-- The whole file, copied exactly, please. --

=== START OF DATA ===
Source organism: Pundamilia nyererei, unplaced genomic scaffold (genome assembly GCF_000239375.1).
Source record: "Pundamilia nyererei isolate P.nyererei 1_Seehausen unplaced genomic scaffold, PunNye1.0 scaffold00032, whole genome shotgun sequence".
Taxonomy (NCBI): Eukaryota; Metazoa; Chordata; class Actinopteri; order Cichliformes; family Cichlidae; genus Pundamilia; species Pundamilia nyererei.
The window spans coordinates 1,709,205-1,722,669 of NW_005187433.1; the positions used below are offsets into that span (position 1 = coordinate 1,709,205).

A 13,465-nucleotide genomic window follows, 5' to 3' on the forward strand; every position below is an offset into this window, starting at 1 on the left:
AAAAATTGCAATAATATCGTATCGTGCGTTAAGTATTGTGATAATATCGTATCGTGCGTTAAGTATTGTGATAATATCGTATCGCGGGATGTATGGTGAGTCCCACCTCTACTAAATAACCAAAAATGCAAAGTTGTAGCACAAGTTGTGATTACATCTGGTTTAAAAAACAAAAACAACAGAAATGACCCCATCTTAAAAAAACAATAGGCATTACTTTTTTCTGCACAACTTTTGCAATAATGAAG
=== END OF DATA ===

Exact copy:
Source organism: Pundamilia nyererei, unplaced genomic scaffold (genome assembly GCF_000239375.1).
Source record: "Pundamilia nyererei isolate P.nyererei 1_Seehausen unplaced genomic scaffold, PunNye1.0 scaffold00032, whole genome shotgun sequence".
Taxonomy (NCBI): Eukaryota; Metazoa; Chordata; class Actinopteri; order Cichliformes; family Cichlidae; genus Pundamilia; species Pundamilia nyererei.
The window spans coordinates 1,709,205-1,722,669 of NW_005187433.1; the positions used below are offsets into that span (position 1 = coordinate 1,709,205).

A 13,465-nucleotide genomic window follows, 5' to 3' on the forward strand; every position below is an offset into this window, starting at 1 on the left:
AAAAATTGCAATAATATCGTATCGTGCGTTAAGTATTGTGATAATATCGTATCGTGCGTTAAGTATTGTGATAATATCGTATCGCGGGATGTATGGTGAGTCCCACCTCTACTAAATAACCAAAAATGCAAAGTTGTAGCACAAGTTGTGATTACATCTGGTTTAAAAAACAAAAACAACAGAAATGACCCCATCTTAAAAAAACAATAGGCATTACTTTTTTCTGCACAACTTTTGCAATAATGAAG